This site uses cookies. By continuing to browse the site you are agreeing to our use of cookies. To find out more about cookies on this website and how to delete cookies, see our Cookie Policy.
Analytics

Tools which collect anonymous data to enable us to see how visitors use our site and how it performs. We use this to improve our products, services and user experience.

Essential

Tools that enable essential services and functionality, including identity verification, service continuity and site security.

Where Taxpayers and Advisers Meet

New IHT nil rate band.

nokka
Posts:12
Joined:Wed May 16, 2012 12:16 pm
New IHT nil rate band.

Postby nokka » Tue Feb 28, 2017 1:08 pm

I have read that using Trusts may alleviate, or cancel, some of the extra £100,000 NRB for direct descendants, though am struggling to understand in what way.

2 scenarios - one for my family - one for my wife's:

Scenario 1. Mother died many years ago and 50% of residential property passed under terms of Will to children. Other 50% retained by father who continues to live there. The 50% of the property owned by children is effectively in Trust. If father dies after 5 April will his estate receive the full new £425,000 NRB ?

Scenario 2: Father died some years ago. A Trust was set up prior to death meaning up to the then current NRB went into trust (seems some discretion as to what assets are in the trust, but includes half the residential property). Mother continues to live in property and children will inherit on her death.

Will these estates benefit from the new NRB or do the trusts intefere with it in some way ?

maths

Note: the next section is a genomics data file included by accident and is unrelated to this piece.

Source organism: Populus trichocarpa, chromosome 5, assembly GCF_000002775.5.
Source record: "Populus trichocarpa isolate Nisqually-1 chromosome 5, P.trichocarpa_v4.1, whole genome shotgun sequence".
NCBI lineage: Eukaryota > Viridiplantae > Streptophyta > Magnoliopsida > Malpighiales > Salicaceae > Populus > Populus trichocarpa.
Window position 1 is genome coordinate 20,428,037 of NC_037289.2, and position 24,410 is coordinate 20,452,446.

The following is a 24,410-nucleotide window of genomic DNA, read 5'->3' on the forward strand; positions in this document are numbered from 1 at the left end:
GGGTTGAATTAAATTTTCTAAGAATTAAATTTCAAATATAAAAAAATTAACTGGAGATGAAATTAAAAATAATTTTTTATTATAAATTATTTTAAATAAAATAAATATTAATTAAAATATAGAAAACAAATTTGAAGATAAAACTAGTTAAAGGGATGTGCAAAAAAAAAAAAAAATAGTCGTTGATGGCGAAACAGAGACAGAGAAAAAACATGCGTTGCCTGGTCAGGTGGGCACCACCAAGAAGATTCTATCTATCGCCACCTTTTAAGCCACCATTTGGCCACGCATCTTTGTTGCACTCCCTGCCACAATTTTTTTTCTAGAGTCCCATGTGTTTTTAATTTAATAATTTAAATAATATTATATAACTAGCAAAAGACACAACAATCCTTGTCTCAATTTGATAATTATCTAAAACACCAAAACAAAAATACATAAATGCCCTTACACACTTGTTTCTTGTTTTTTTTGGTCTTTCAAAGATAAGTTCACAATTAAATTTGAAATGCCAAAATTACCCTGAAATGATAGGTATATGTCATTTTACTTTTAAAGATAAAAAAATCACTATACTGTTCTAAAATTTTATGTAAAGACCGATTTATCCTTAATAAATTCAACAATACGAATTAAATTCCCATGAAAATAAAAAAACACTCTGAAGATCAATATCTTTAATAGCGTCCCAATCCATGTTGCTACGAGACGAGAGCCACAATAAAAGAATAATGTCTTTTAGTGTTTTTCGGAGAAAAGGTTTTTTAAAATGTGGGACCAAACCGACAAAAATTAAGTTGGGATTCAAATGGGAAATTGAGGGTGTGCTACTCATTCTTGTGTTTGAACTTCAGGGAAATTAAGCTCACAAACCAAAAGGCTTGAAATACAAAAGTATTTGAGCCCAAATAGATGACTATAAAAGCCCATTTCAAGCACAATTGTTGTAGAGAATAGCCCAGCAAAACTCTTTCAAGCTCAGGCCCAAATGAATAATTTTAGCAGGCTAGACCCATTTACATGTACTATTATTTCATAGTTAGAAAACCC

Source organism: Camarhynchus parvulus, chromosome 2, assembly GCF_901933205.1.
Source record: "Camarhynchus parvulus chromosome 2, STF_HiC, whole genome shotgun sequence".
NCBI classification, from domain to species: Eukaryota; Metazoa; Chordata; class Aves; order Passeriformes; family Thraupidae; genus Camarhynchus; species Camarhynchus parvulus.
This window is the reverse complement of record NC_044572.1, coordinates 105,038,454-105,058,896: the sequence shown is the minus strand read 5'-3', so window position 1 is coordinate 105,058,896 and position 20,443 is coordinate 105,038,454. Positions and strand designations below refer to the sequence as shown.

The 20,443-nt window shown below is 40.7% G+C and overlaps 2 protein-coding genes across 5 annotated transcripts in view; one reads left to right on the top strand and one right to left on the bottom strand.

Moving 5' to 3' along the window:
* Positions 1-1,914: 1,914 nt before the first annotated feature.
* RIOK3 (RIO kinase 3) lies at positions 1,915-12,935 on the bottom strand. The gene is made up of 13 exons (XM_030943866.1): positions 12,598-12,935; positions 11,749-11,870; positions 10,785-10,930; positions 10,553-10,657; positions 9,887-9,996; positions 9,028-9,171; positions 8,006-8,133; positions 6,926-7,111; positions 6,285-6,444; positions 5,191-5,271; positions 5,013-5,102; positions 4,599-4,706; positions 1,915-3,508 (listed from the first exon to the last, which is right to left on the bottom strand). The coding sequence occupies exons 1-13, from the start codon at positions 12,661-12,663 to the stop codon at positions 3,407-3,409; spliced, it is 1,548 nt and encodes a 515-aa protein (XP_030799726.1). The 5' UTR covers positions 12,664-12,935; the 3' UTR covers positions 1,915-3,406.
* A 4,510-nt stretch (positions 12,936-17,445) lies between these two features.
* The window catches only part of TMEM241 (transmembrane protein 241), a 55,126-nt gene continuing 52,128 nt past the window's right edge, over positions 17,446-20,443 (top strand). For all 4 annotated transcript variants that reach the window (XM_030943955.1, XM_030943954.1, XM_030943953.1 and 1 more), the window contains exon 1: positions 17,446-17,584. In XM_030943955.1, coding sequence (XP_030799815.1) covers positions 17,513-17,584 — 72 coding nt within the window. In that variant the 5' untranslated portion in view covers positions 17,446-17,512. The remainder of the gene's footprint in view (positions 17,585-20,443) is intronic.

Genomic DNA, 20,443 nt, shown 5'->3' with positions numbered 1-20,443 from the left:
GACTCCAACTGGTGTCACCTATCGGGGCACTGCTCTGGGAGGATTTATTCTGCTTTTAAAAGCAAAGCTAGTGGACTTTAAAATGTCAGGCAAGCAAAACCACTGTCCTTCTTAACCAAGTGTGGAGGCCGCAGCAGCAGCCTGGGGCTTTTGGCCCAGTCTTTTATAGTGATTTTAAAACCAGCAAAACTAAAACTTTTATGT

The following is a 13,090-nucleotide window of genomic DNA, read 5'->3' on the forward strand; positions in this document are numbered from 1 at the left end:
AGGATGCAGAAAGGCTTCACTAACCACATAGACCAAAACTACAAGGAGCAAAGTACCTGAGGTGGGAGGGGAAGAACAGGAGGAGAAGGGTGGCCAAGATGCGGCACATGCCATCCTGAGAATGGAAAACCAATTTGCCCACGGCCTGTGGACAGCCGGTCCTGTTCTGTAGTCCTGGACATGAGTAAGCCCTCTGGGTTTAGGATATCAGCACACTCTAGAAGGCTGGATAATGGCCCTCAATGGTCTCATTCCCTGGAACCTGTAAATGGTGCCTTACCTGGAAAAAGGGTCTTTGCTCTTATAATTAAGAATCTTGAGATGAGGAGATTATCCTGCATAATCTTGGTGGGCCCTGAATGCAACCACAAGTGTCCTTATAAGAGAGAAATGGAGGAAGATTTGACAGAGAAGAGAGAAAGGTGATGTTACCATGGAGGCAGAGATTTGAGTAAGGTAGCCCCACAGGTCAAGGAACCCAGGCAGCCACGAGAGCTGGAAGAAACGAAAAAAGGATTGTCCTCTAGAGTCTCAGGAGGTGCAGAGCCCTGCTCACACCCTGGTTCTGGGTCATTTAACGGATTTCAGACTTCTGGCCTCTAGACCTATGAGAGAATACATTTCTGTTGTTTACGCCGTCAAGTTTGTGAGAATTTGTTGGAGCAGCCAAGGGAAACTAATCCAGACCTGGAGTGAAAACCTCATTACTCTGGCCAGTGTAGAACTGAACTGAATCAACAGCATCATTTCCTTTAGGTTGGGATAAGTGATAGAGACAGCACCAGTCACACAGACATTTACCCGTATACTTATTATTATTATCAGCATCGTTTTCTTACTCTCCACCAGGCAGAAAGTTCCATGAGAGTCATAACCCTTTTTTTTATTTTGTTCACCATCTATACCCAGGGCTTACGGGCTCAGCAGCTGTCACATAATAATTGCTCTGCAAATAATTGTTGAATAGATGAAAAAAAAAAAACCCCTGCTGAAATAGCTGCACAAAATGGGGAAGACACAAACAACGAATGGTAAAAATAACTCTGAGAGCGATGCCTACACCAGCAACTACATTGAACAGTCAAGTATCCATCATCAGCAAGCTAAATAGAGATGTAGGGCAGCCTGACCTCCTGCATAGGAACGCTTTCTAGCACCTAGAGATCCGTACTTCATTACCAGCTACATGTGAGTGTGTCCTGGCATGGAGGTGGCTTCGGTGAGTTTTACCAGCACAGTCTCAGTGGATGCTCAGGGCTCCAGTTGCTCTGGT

Posts:8430
Joined:Wed Aug 06, 2008 3:25 pm

Re: New IHT nil rate band.

Postby maths » Tue Feb 28, 2017 2:37 pm

Scenario 1. Mother died many years ago and 50% of residential property passed under terms of Will to children. Other 50% retained by father who continues to live there. The 50% of the property owned by children is effectively in Trust. If father dies after 5 April will his estate receive the full new £425,000 NRB ?
I assume you are referring to the newly introduced residence nil rate band (RNRB).

On father's death he will be entitled in principle to the RNRB for the tax year of death multiplied by two as mother did not make use of her RNRB (as it hadn't been introduced at that time). EG death in tax year 17/18 gives father a RNRB of £200K.
Scenario 2: Father died some years ago. A Trust was set up prior to death meaning up to the then current NRB went into trust (seems some discretion as to what assets are in the trust, but includes half the residential property). Mother continues to live in property and children will inherit on her death.
Mother, as for father above, will be entitled to twice the RNRB for the tax year of death.

The issue concerning trusts refers to the fact that on death if the deceased left their interest in the residence on a discretionary trust then as such a trust does not qualify as a lineal descendant of the deceased there is no entitlement to the RNRB.

nokka
Posts:12
Joined:Wed May 16, 2012 12:16 pm

Re: New IHT nil rate band.

Postby nokka » Tue Feb 28, 2017 3:17 pm

Thank you, Maths. On the face of it that's better than expected. Mother died in the early 90s - used her NRB at the time (or at least some of it), but you are correct didn't use the RNRB as it didn't exist. I hadn't thought that may also be used so that's most definitely a bonus, if that's the case. Seems a strange calculation though - if father happened to die prior to April then he would get £325,000 NRB plus no more of mother's. But that would then increase after April 6 by £100,000 for him and theoretically £100,000 for her - even though she died so many years ago. That continues on until £500,000 each if he lives to 2021. Is that right ?